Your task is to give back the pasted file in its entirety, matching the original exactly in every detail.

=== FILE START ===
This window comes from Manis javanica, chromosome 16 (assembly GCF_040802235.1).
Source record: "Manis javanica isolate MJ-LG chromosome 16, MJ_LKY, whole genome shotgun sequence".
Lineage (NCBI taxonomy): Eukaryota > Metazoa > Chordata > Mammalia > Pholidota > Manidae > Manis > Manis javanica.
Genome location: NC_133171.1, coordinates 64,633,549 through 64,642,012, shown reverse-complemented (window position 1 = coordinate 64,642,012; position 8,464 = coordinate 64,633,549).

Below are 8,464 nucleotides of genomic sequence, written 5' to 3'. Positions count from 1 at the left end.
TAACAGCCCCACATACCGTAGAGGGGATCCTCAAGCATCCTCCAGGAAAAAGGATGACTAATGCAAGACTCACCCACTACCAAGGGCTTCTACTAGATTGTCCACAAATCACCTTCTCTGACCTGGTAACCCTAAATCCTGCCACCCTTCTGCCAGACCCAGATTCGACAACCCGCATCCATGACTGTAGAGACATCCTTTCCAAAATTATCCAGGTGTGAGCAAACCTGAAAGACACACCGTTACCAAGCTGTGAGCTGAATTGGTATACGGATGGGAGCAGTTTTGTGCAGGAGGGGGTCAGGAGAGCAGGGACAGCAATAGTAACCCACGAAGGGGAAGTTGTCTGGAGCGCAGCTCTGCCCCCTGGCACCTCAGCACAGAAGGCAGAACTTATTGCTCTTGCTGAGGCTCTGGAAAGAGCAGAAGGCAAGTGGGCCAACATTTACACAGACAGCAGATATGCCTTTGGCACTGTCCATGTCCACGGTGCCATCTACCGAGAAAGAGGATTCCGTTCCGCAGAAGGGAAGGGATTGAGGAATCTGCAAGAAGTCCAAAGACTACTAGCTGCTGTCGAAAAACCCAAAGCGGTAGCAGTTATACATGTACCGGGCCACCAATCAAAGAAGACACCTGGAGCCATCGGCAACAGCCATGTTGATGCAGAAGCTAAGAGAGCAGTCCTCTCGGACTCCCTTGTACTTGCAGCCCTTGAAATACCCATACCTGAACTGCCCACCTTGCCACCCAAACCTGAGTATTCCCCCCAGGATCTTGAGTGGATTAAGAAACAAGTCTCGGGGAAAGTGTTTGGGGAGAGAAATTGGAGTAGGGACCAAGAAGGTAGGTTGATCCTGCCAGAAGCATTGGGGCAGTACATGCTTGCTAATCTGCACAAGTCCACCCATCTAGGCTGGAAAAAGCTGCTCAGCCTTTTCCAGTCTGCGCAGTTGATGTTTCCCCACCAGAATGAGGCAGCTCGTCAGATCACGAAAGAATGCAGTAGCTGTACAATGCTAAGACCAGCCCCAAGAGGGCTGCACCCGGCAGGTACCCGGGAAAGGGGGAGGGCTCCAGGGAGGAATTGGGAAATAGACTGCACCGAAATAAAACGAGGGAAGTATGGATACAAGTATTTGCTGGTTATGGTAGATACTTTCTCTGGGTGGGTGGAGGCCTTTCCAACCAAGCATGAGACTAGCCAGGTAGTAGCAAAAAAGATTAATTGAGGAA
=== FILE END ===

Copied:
This window comes from Manis javanica, chromosome 16 (assembly GCF_040802235.1).
Source record: "Manis javanica isolate MJ-LG chromosome 16, MJ_LKY, whole genome shotgun sequence".
Lineage (NCBI taxonomy): Eukaryota > Metazoa > Chordata > Mammalia > Pholidota > Manidae > Manis > Manis javanica.
Genome location: NC_133171.1, coordinates 64,633,549 through 64,642,012, shown reverse-complemented (window position 1 = coordinate 64,642,012; position 8,464 = coordinate 64,633,549).

Below are 8,464 nucleotides of genomic sequence, written 5' to 3'. Positions count from 1 at the left end.
TAACAGCCCCACATACCGTAGAGGGGATCCTCAAGCATCCTCCAGGAAAAAGGATGACTAATGCAAGACTCACCCACTACCAAGGGCTTCTACTAGATTGTCCACAAATCACCTTCTCTGACCTGGTAACCCTAAATCCTGCCACCCTTCTGCCAGACCCAGATTCGACAACCCGCATCCATGACTGTAGAGACATCCTTTCCAAAATTATCCAGGTGTGAGCAAACCTGAAAGACACACCGTTACCAAGCTGTGAGCTGAATTGGTATACGGATGGGAGCAGTTTTGTGCAGGAGGGGGTCAGGAGAGCAGGGACAGCAATAGTAACCCACGAAGGGGAAGTTGTCTGGAGCGCAGCTCTGCCCCCTGGCACCTCAGCACAGAAGGCAGAACTTATTGCTCTTGCTGAGGCTCTGGAAAGAGCAGAAGGCAAGTGGGCCAACATTTACACAGACAGCAGATATGCCTTTGGCACTGTCCATGTCCACGGTGCCATCTACCGAGAAAGAGGATTCCGTTCCGCAGAAGGGAAGGGATTGAGGAATCTGCAAGAAGTCCAAAGACTACTAGCTGCTGTCGAAAAACCCAAAGCGGTAGCAGTTATACATGTACCGGGCCACCAATCAAAGAAGACACCTGGAGCCATCGGCAACAGCCATGTTGATGCAGAAGCTAAGAGAGCAGTCCTCTCGGACTCCCTTGTACTTGCAGCCCTTGAAATACCCATACCTGAACTGCCCACCTTGCCACCCAAACCTGAGTATTCCCCCCAGGATCTTGAGTGGATTAAGAAACAAGTCTCGGGGAAAGTGTTTGGGGAGAGAAATTGGAGTAGGGACCAAGAAGGTAGGTTGATCCTGCCAGAAGCATTGGGGCAGTACATGCTTGCTAATCTGCACAAGTCCACCCATCTAGGCTGGAAAAAGCTGCTCAGCCTTTTCCAGTCTGCGCAGTTGATGTTTCCCCACCAGAATGAGGCAGCTCGTCAGATCACGAAAGAATGCAGTAGCTGTACAATGCTAAGACCAGCCCCAAGAGGGCTGCACCCGGCAGGTACCCGGGAAAGGGGGAGGGCTCCAGGGAGGAATTGGGAAATAGACTGCACCGAAATAAAACGAGGGAAGTATGGATACAAGTATTTGCTGGTTATGGTAGATACTTTCTCTGGGTGGGTGGAGGCCTTTCCAACCAAGCATGAGACTAGCCAGGTAGTAGCAAAAAAGATTAATTGAGGAA